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04 Lovers Walk (27.6.17)

Posted 27/6/2017

 

 From a distance, this may not seem a likely setting for a species-rich walk, yet the last 120 metres leading up to the Loch Fad road has more than 57 different flowers and grasses all within a few feet of the footpath.  The walk starts at the top end of the High Street near the UCB church (NS086637) and, after traversing the Kirk Dam, follows the line of one of the Thom’s cuts up to the road leading to Loch Fad.

Although the whole walk (under a mile) has abundant scenic and historical interest, botanically I shall focus on the final section.  (It is, of course, quite possible to make the walk into a longer, circular one by turning left on reaching the road and returning to the starting point via the Loch Fad causeway).

White is the dominant floral colour and the last few metres provides a good opportunity to compare and contrast three of the most common umbellifers (think ‘umbrella’!) at this time of year.  The largest and most abundant is Hemlock Water-dropwort , a poisonous plant with its large flowerheads almost globular in shape; the next largest, Hogweed, has a much flatter flowerhead; thirdly, around the gate, there is a patch of Ground-elder, sometimes a troublesome weed in gardens.  Look carefully at the leaves of these three species; they are all quite distinct.

Hemlock Water-dropwortHemlock Water-dropwort

HogweedHogweed

Ground-elderGround-elder 

 

 

 

Elder flowers are fully developed about now, whereas the creamy heads of Meadowsweet are only just beginning to appear.  In amongst the dominant taller flowers and grasses, you can find Common Mouse-ear, Marsh Bedstraw and Lesser Stitchwort.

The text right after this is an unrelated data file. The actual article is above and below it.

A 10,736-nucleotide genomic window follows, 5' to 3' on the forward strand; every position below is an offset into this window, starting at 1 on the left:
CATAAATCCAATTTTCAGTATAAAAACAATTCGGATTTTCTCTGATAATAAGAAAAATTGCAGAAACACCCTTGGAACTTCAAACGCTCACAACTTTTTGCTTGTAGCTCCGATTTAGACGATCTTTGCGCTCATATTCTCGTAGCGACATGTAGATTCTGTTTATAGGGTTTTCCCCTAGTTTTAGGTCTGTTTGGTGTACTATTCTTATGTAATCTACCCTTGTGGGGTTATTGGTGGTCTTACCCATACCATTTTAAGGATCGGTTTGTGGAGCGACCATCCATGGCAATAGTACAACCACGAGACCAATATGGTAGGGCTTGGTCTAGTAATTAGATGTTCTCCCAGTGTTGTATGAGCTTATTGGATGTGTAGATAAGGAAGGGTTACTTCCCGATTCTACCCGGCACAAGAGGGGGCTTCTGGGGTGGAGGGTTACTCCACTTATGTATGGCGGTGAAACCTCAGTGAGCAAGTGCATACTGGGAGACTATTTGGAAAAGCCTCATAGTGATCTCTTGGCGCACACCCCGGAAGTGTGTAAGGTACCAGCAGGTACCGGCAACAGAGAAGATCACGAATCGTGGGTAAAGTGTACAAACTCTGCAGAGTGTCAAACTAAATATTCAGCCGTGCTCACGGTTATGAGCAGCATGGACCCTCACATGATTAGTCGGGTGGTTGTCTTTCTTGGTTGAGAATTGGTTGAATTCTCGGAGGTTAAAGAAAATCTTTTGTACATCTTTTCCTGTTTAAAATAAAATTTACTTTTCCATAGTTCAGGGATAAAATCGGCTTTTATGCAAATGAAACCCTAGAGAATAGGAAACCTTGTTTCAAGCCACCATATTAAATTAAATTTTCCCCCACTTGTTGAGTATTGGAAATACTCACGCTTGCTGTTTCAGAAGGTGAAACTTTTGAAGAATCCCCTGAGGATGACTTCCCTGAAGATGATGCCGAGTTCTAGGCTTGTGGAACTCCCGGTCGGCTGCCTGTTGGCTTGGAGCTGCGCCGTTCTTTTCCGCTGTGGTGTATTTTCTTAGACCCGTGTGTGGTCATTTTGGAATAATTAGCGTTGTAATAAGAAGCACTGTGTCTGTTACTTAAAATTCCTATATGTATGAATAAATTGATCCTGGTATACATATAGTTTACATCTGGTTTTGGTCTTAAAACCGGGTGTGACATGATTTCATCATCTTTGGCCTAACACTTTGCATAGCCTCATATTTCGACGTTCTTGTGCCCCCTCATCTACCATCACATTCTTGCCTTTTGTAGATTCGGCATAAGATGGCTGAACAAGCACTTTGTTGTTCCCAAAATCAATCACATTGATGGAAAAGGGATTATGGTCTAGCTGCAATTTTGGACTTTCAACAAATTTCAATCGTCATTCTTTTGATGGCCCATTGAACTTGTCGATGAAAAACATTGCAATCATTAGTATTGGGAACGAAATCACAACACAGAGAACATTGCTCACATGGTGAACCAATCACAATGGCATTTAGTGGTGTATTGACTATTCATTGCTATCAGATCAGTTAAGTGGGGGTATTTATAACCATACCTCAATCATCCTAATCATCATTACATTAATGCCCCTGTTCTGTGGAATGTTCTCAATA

Mimulus (‘Monkey Flower’) is a well-established garden escape which provides much of the yellow colour, but note also the occasional examples of Corn Marigold and, just coming into flower, Greater Birds-foot-trefoil and Yellow Rattle.

The tallest grass that you see is Reed Canary-grass; other tall grasses are Cocksfoot and False Oat-grass.  There are extensive areas of Yorkshire-fog with its distinctive often pinkish-purple spikelets. 

A full list of all the species I noted on this section of the walk is as follows:

Amphibious Bistort Persicaria amphibia
Annual Meadow-grass Poa annua
Ash Fraxinus excelsior
Bramble Rubus fruticosus agg.
Broad-leaved Willowherb Epilobium montanum
Bush Vetch Vicia sepium
Cleavers Galium aparine
Cocksfoot Dactylis glomerata
Colt's-foot Tussilago farfara
Common Comfrey Symphytum officinale
Common Couch Elytrigia repens
Common Mouse-ear Cerastium fontanum
Common Nettle Urtica dioica
Common Sorrel Rumex acetosa
Corn Marigold Glebionis segetum
Creeping Buttercup Ranunculus repens
Creeping Thistle Cirsium arvense
Crested Dog's-tail Cynosurus cristatus
Daisy Bellis perennis
Dandelion Taraxacum officinale agg.
Dog's Mercury Mercurialis perennis
Elder Sambucus nigra
False Oat-grass Arrhenatherum elatius
Foxglove Digitalis purpurea
Gorse Ulex europaeus
Greater Bird's-foot-trefoil Lotus pedunculatus
Greater Plantain Plantago major
Hawthorn Crataegus monogyna
Hogweed Heracleum spondylium
Ivy Hedera helix
Knapweed Centaurea nigra
Lesser Stitchwort Stellaria graminea
Lesser Water-parsnip Berula erecta
Marsh Bedstraw Galium palustre
Marsh Thistle Cirsium palustre
Meadow Buttercup Ranunculus acris
Meadow Vetchling Lathyrus pratensis
Meadowsweet Filipendula ulmaria
Monkeyflower Mimulus guttatus
Perennial Rye-grass Lolium perenne
Pineappleweed Matricaria discoidea
Ragged-robin Silene flos-cuculi
Ragwort Senecio jacobaea
Red Campion Silene dioica
Red Clover Trifolium pratense
Reed Canary-grass Phalaris arundinacea
Ribwort Plantain Plantago lanceolata
Rough Meadow-grass Poa trivialis
Silverweed Potentilla anserina
Smooth Sow-thistle  Sonchus oleraceus 
Soft Rush Juncus effusus
Sweet Vernal-grass Anthoxanthum odoratum
Tufted Hair-grass Deschampsia caespitosa
Tufted Vetch Vicia cracca
White Clover Trifolium repens
Yellow Rattle Rhinanthus minor
Yorkshire Fog Holcus lanatus
Wild Angelica Angelica sylvestris